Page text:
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Flashback: The Quest for Identity Reviewed by Chad Reinhardt on . Rating: 71%
Flashback: The Quest for Identity
Flashback: The Quest for Identity Flashback: The Quest for Identity Flashback: The Quest for Identity Flashback: The Quest for Identity
  • Review Score:

  • B
Leave it to one of the greatest games in our collective memory to finally give the CD-i something worth experiencing. Flashback remains, hands down, one of my favorite games, and this incarnation is no exception. The CD-based versions feature new cut-scenes and slightly better sound, breathing new life into a game that will never cease to amaze even the most jaded current-gen purists.

Flashback weaves an intricate web of action, suspense, and strategy through a story that pays homage to movies such as Running Man, Total Recall, and Blade Runner. The protagonist, Conrad Hart (Corey's distant relative?), finds himself caught up in a conspiracy involving a fierce alien race that has infiltrated human society, and learns of the alien's nefarious intentions. Conrad also suffers from amnesia, and as his memory is restored the suspense rises exponentially, challenging every fiber of his being and ultimately rising to a deafening crescendo that forces him to save the galaxy or suffer a horrific defeat. The pace in which the plot is revealed is superb, giving you the details in a manner that will have you wholly fixated on completing every level as fast as possible. Of course, it's never that easy, for the difficulty is high, but never such that the fun factor is diminished.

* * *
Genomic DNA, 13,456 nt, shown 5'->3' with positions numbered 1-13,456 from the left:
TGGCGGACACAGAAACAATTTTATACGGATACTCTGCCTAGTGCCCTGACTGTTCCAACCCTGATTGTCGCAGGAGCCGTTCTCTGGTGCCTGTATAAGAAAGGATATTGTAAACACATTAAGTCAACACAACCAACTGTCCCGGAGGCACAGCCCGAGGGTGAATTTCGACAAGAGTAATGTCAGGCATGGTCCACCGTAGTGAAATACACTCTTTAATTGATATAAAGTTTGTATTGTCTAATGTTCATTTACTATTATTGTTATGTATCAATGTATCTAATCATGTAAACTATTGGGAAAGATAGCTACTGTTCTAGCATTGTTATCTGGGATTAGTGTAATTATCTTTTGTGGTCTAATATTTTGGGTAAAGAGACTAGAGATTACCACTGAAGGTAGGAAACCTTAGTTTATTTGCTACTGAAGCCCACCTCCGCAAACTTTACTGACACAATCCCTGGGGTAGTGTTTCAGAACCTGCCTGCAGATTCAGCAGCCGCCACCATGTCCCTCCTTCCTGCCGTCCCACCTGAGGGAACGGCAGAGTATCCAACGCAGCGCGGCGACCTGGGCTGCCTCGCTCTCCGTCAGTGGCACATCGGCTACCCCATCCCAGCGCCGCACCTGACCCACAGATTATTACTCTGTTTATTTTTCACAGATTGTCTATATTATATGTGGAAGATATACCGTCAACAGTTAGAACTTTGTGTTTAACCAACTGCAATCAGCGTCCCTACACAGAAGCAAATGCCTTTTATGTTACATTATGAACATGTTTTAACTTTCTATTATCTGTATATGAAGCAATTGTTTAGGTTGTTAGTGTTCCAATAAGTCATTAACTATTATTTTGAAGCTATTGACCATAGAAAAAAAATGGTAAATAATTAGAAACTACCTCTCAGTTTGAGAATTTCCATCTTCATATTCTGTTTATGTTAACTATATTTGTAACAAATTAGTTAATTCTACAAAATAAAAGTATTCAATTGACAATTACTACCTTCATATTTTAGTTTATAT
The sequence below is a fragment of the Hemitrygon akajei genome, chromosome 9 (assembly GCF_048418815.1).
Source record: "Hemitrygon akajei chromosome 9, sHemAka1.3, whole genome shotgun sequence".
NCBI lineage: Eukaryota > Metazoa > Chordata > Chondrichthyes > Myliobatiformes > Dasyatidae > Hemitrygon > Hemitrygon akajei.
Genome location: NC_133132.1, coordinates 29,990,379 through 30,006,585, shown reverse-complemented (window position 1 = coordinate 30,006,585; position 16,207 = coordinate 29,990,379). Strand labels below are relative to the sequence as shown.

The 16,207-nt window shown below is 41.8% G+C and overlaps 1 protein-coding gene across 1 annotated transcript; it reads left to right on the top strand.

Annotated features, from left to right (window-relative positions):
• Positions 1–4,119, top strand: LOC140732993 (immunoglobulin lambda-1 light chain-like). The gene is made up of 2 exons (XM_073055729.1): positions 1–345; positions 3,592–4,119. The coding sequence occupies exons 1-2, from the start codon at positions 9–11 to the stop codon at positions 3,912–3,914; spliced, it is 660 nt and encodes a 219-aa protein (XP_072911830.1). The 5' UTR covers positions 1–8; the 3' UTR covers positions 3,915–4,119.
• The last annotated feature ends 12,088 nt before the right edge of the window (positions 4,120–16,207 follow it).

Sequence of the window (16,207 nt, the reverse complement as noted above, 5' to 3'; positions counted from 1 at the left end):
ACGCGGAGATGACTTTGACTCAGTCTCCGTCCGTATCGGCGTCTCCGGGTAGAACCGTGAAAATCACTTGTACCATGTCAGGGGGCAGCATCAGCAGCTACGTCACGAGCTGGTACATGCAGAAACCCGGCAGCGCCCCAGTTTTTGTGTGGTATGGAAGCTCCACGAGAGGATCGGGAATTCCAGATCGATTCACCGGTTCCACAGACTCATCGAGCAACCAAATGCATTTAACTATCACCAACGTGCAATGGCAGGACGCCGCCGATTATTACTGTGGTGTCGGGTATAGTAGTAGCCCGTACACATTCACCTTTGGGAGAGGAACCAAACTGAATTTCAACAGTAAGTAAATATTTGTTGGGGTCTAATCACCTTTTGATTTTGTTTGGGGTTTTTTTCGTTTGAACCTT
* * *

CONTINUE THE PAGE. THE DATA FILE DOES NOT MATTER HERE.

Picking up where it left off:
One of the only gripes I have heard from people pertaining to this game is the control scheme. Conrad's movements are very realistic, employing the classic roto-scoping technique, and as such, the controls are more sophisticated than the average run-of-the-mill platformer. Conrad can run, jump, roll, climb, creep along walls with his pistol at the ready, and fire with amazing fluidity. There is, admittedly, a moderate learning curve associated with perfecting his control, but once this is achieved, the experience is deeper and far more rewarding than its generic mascot-driven platformer contemporaries.

The game will take you from lush, tropical jungles, to gritty, futuristic metropolises, to hostile and eerily atmospheric alien worlds torn from H.R. Giger's nightmares. This game has you doing everything from simply surviving and defeating the scores of ruthless enemies to earning money by seeking employment in various exciting and dangerous occupations. One of the most memorable stages involves partaking in a sadistic game show to win passage to the decaying dystopia of future Earth. A direct take on Running Man, Death Tower is still one my favorite video game recollections, and the action is as intense and satisfying as it was the first time I experienced it.

I really haven't a negative thing to say about this game. I chose not to give it a perfect score, however, though I cannot imagine how the experience could have been improved upon. As you may or may not have ascertained from reviews past, my impressions of the CD-I are bleak to say the least. It appears I have finally found a game which I genuinely enjoyed from start to finish. Yes, from START to FINISH. This should be in ever serious gamer's collection; plain and simple.
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